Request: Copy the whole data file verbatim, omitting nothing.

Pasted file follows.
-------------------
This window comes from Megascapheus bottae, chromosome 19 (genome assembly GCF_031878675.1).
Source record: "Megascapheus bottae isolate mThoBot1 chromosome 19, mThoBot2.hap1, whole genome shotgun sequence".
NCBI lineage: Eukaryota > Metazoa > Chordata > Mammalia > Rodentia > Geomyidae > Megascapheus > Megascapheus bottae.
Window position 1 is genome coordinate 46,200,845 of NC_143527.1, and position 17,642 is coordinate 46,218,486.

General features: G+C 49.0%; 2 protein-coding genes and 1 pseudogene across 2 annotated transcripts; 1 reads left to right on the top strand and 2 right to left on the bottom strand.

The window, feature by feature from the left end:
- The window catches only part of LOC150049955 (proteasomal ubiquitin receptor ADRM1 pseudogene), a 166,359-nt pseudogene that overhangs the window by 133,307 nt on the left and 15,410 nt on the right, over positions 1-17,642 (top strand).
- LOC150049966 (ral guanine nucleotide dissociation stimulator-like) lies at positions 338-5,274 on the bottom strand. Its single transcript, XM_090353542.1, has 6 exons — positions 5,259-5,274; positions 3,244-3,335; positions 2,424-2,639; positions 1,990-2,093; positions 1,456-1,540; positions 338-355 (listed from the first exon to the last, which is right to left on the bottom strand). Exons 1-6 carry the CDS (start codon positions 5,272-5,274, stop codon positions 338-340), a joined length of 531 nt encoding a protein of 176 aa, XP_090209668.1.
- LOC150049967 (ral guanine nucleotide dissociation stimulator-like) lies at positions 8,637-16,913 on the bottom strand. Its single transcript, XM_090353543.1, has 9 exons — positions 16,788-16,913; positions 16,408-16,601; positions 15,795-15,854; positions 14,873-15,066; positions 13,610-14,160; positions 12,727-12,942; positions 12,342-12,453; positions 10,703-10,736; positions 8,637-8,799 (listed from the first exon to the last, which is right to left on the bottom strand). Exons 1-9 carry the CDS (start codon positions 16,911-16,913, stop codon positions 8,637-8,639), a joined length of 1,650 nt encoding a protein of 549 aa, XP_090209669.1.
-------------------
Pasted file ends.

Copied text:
This window comes from Megascapheus bottae, chromosome 19 (genome assembly GCF_031878675.1).
Source record: "Megascapheus bottae isolate mThoBot1 chromosome 19, mThoBot2.hap1, whole genome shotgun sequence".
NCBI lineage: Eukaryota > Metazoa > Chordata > Mammalia > Rodentia > Geomyidae > Megascapheus > Megascapheus bottae.
Window position 1 is genome coordinate 46,200,845 of NC_143527.1, and position 17,642 is coordinate 46,218,486.

General features: G+C 49.0%; 2 protein-coding genes and 1 pseudogene across 2 annotated transcripts; 1 reads left to right on the top strand and 2 right to left on the bottom strand.

The window, feature by feature from the left end:
- The window catches only part of LOC150049955 (proteasomal ubiquitin receptor ADRM1 pseudogene), a 166,359-nt pseudogene that overhangs the window by 133,307 nt on the left and 15,410 nt on the right, over positions 1-17,642 (top strand).
- LOC150049966 (ral guanine nucleotide dissociation stimulator-like) lies at positions 338-5,274 on the bottom strand. Its single transcript, XM_090353542.1, has 6 exons — positions 5,259-5,274; positions 3,244-3,335; positions 2,424-2,639; positions 1,990-2,093; positions 1,456-1,540; positions 338-355 (listed from the first exon to the last, which is right to left on the bottom strand). Exons 1-6 carry the CDS (start codon positions 5,272-5,274, stop codon positions 338-340), a joined length of 531 nt encoding a protein of 176 aa, XP_090209668.1.
- LOC150049967 (ral guanine nucleotide dissociation stimulator-like) lies at positions 8,637-16,913 on the bottom strand. Its single transcript, XM_090353543.1, has 9 exons — positions 16,788-16,913; positions 16,408-16,601; positions 15,795-15,854; positions 14,873-15,066; positions 13,610-14,160; positions 12,727-12,942; positions 12,342-12,453; positions 10,703-10,736; positions 8,637-8,799 (listed from the first exon to the last, which is right to left on the bottom strand). Exons 1-9 carry the CDS (start codon positions 16,911-16,913, stop codon positions 8,637-8,639), a joined length of 1,650 nt encoding a protein of 549 aa, XP_090209669.1.